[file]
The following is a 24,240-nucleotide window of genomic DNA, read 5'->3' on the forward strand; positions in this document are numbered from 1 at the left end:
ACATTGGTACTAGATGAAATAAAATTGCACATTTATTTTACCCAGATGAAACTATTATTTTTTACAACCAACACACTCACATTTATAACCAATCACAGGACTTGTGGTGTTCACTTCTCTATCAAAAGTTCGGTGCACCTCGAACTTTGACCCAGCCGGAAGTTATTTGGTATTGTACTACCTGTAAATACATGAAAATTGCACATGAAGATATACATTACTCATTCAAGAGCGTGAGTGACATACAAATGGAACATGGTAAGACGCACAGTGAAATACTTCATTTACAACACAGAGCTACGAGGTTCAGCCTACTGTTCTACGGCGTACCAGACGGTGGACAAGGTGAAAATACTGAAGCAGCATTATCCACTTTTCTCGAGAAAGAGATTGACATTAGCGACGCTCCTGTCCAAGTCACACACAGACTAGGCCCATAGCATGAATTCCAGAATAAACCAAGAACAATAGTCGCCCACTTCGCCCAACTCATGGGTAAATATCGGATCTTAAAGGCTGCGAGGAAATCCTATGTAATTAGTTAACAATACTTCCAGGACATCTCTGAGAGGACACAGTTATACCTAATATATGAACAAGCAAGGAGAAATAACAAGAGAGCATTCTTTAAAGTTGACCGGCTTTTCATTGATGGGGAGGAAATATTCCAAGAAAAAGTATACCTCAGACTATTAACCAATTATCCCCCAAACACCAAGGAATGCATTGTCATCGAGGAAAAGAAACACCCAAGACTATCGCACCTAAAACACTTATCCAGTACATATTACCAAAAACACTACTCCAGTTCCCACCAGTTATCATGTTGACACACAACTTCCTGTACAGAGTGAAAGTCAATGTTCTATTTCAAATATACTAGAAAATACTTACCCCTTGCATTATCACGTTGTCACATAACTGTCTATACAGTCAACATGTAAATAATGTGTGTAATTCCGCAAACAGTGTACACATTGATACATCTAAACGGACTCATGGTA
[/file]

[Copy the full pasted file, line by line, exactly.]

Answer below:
The following is a 24,240-nucleotide window of genomic DNA, read 5'->3' on the forward strand; positions in this document are numbered from 1 at the left end:
ACATTGGTACTAGATGAAATAAAATTGCACATTTATTTTACCCAGATGAAACTATTATTTTTTACAACCAACACACTCACATTTATAACCAATCACAGGACTTGTGGTGTTCACTTCTCTATCAAAAGTTCGGTGCACCTCGAACTTTGACCCAGCCGGAAGTTATTTGGTATTGTACTACCTGTAAATACATGAAAATTGCACATGAAGATATACATTACTCATTCAAGAGCGTGAGTGACATACAAATGGAACATGGTAAGACGCACAGTGAAATACTTCATTTACAACACAGAGCTACGAGGTTCAGCCTACTGTTCTACGGCGTACCAGACGGTGGACAAGGTGAAAATACTGAAGCAGCATTATCCACTTTTCTCGAGAAAGAGATTGACATTAGCGACGCTCCTGTCCAAGTCACACACAGACTAGGCCCATAGCATGAATTCCAGAATAAACCAAGAACAATAGTCGCCCACTTCGCCCAACTCATGGGTAAATATCGGATCTTAAAGGCTGCGAGGAAATCCTATGTAATTAGTTAACAATACTTCCAGGACATCTCTGAGAGGACACAGTTATACCTAATATATGAACAAGCAAGGAGAAATAACAAGAGAGCATTCTTTAAAGTTGACCGGCTTTTCATTGATGGGGAGGAAATATTCCAAGAAAAAGTATACCTCAGACTATTAACCAATTATCCCCCAAACACCAAGGAATGCATTGTCATCGAGGAAAAGAAACACCCAAGACTATCGCACCTAAAACACTTATCCAGTACATATTACCAAAAACACTACTCCAGTTCCCACCAGTTATCATGTTGACACACAACTTCCTGTACAGAGTGAAAGTCAATGTTCTATTTCAAATATACTAGAAAATACTTACCCCTTGCATTATCACGTTGTCACATAACTGTCTATACAGTCAACATGTAAATAATGTGTGTAATTCCGCAAACAGTGTACACATTGATACATCTAAACGGACTCATGGTA